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When a developer defines a new, custom data source for their Cards, they need to ask themselves the following questions:

  • What data should be fetched and cached?
  • How often should the cache be refreshed?
  • What kinds of searches would be made on the cache?
  • If data should be changed, where does that request go, and what is the format?
  • Who should have the ability to read and/or write data?

In Cardstack, we have grouped these various tasks into indexers, searchers, writers, and authenticators within the data plugins.

To see an example of a data plugin, check out the @cardstack/ephemeral plugin.

Anatomy of a data plugin

A data plugin is usually made up of up to four main features:

  1. Indexer - an asynchronous process that fetches data from external sources, does some JSON preprocessing, and add the data into an index to allow for quick access when the front end requests for it.
  2. Searcher - when querying/fetching data from the front end, the searcher will access the data from the index.
  3. Writer - when the front end sends a POST/PATCH request (want to write back to the data source), the writer handles that.
  4. Authenticator - handles authenticating the app or user to retrieve data

In the following sections, we'll cover the available commands for these data sources.


An indexer fetches data on a regular interval and indexes it into a cache for speedy retrieval. The source code for the Indexer class can be found here.


The update method is responsible for getting any new upstream content into the search index. Update takes these optional arguments:

  • forceRefresh: when true, we will force Elasticsearch to index the new content immediately. This is expensive if you do it too often. When false, we will wait for the next scheduled refresh to happen (the default Elasticsearch refresh_interval is once per second). Defaults to false.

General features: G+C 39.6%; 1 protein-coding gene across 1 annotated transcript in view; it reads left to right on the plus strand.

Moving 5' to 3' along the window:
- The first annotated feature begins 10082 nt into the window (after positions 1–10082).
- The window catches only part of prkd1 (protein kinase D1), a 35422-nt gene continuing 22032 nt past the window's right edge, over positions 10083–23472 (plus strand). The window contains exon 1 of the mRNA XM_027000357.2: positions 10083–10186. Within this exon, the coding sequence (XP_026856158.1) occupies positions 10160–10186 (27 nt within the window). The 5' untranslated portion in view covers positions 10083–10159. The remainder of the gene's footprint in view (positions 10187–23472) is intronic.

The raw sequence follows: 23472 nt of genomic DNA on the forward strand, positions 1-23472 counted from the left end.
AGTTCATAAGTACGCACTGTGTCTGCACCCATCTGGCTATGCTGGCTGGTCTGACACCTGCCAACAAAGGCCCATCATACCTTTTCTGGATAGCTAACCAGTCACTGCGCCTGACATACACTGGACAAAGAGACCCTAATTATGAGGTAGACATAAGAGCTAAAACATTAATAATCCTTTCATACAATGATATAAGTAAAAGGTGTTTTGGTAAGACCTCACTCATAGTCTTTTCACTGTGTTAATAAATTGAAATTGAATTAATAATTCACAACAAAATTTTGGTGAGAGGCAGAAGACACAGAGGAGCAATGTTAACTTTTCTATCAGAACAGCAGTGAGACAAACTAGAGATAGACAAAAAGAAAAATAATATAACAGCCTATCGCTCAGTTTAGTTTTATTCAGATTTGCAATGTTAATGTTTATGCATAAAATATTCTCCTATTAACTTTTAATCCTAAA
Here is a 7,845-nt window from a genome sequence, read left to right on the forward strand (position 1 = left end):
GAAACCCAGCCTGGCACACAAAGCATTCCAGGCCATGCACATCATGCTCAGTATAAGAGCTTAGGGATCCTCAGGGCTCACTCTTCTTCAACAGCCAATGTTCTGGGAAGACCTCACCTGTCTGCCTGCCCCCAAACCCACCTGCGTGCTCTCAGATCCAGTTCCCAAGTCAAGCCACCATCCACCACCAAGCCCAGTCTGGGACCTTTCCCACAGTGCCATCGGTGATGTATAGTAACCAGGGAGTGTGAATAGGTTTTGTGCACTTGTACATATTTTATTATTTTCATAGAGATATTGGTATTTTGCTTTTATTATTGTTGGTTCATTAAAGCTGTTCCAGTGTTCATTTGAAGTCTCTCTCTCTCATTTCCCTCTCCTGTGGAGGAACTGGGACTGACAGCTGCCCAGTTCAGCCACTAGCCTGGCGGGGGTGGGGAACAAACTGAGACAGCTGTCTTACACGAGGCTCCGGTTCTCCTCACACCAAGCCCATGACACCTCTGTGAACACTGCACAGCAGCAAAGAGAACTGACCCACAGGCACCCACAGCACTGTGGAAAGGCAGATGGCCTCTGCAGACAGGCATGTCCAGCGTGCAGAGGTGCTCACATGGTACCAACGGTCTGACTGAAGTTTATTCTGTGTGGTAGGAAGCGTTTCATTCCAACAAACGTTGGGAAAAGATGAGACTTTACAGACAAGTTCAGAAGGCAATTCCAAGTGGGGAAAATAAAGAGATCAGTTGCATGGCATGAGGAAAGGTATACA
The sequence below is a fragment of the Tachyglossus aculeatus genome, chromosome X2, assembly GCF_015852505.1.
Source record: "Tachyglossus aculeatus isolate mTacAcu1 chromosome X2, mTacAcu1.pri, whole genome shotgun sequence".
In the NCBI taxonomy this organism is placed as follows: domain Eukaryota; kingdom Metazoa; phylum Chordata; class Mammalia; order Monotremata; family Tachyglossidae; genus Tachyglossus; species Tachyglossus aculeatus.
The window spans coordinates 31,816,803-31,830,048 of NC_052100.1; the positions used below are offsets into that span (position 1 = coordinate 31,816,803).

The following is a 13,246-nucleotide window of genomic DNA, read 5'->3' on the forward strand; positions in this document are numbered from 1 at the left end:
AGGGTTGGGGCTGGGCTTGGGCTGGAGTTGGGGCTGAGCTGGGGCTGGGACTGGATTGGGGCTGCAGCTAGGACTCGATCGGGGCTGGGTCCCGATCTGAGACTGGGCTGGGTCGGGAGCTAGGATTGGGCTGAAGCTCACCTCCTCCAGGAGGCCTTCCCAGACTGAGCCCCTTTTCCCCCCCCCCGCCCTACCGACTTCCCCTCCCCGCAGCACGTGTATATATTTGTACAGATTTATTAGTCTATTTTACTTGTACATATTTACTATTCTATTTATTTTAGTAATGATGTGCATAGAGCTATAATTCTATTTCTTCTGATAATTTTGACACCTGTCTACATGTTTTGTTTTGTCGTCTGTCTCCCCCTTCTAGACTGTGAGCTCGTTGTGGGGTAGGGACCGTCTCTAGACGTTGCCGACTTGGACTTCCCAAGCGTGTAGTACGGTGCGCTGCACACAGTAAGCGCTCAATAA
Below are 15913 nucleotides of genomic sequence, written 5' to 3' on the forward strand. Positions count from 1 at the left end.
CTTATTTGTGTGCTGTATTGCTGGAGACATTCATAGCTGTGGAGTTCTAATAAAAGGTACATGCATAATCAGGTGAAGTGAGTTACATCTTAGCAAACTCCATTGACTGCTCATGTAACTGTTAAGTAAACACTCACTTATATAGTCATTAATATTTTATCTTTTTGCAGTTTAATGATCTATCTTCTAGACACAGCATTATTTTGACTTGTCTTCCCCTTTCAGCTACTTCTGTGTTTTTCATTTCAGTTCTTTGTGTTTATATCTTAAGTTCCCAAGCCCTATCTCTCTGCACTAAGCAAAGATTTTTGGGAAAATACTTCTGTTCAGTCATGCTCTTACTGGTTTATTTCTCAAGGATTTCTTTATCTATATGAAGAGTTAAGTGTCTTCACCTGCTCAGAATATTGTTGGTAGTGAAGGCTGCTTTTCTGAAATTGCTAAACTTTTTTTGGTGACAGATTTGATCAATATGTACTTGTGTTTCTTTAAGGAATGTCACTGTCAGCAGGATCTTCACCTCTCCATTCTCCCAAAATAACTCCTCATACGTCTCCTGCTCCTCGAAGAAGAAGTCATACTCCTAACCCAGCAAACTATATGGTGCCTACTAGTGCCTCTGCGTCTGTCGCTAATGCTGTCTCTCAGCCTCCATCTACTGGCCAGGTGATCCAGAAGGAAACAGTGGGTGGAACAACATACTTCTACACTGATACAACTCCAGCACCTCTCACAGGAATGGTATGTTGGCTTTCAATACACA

• hints: can contain a list of { id, type } references. This is intended as an optimization hint when we know that certain resources are the ones that likely need to be indexed right away. Indexers are responsible for discovering and indexing arbitrary upstream changes regardless of this hint, but the hint can make it easier to keep the search index nearly real-time fresh.


schema() retrieves the Schema for a Card.

A Schema instance is computed from all the schema models that are discovered. Schema models are things like content-types, fields, data-sources, plugin-configs, etc. They are pieces of content, but special pieces of content that can alter how other content gets indexed. This method does it own caching, since schemas get computed as part of indexing anyway. You can also directly invalidate the cache, see next method.


invalidateSchemaCache() does what it says on the tin. This is a lighter-weight operation than update. It allows us to decouple the question of when and how to index content from the issue of maintaining schema correctness during sequences of writes.


Writers have three main functions: create, update, schemaTypes, and delete. You can view the source code for the Writer class here.


Searchers handle GET requests to the cache. The source code for the Searcher class can be found here.


Authentication strategies vary significantly across projects. To see a sample authenticator, see the Portfolio source code.